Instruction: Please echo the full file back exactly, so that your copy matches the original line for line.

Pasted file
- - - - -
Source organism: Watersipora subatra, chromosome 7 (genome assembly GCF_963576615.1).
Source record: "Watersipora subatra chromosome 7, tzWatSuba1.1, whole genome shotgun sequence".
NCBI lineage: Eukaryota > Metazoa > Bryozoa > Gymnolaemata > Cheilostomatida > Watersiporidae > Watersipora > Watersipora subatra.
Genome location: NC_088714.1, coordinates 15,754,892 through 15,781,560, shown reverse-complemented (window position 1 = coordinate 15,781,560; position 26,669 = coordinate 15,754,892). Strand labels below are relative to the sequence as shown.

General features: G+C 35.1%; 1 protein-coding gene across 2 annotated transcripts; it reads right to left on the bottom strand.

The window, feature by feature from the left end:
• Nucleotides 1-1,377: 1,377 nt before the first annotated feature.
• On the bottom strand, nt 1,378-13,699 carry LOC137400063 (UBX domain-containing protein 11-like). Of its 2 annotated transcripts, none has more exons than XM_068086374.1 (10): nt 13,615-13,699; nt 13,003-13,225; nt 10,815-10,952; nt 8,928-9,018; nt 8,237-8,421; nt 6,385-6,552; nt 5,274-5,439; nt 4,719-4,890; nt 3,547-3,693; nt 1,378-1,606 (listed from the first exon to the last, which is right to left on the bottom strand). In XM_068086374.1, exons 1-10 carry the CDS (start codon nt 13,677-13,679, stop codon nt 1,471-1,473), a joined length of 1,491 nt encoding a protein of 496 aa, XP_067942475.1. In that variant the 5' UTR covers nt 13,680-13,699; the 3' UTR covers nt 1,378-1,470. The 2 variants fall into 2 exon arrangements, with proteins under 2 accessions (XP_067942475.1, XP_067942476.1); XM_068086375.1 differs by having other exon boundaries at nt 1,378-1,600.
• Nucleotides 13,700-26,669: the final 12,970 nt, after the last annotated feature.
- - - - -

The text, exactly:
Source organism: Watersipora subatra, chromosome 7 (genome assembly GCF_963576615.1).
Source record: "Watersipora subatra chromosome 7, tzWatSuba1.1, whole genome shotgun sequence".
NCBI lineage: Eukaryota > Metazoa > Bryozoa > Gymnolaemata > Cheilostomatida > Watersiporidae > Watersipora > Watersipora subatra.
Genome location: NC_088714.1, coordinates 15,754,892 through 15,781,560, shown reverse-complemented (window position 1 = coordinate 15,781,560; position 26,669 = coordinate 15,754,892). Strand labels below are relative to the sequence as shown.

General features: G+C 35.1%; 1 protein-coding gene across 2 annotated transcripts; it reads right to left on the bottom strand.

The window, feature by feature from the left end:
• Nucleotides 1-1,377: 1,377 nt before the first annotated feature.
• On the bottom strand, nt 1,378-13,699 carry LOC137400063 (UBX domain-containing protein 11-like). Of its 2 annotated transcripts, none has more exons than XM_068086374.1 (10): nt 13,615-13,699; nt 13,003-13,225; nt 10,815-10,952; nt 8,928-9,018; nt 8,237-8,421; nt 6,385-6,552; nt 5,274-5,439; nt 4,719-4,890; nt 3,547-3,693; nt 1,378-1,606 (listed from the first exon to the last, which is right to left on the bottom strand). In XM_068086374.1, exons 1-10 carry the CDS (start codon nt 13,677-13,679, stop codon nt 1,471-1,473), a joined length of 1,491 nt encoding a protein of 496 aa, XP_067942475.1. In that variant the 5' UTR covers nt 13,680-13,699; the 3' UTR covers nt 1,378-1,470. The 2 variants fall into 2 exon arrangements, with proteins under 2 accessions (XP_067942475.1, XP_067942476.1); XM_068086375.1 differs by having other exon boundaries at nt 1,378-1,600.
• Nucleotides 13,700-26,669: the final 12,970 nt, after the last annotated feature.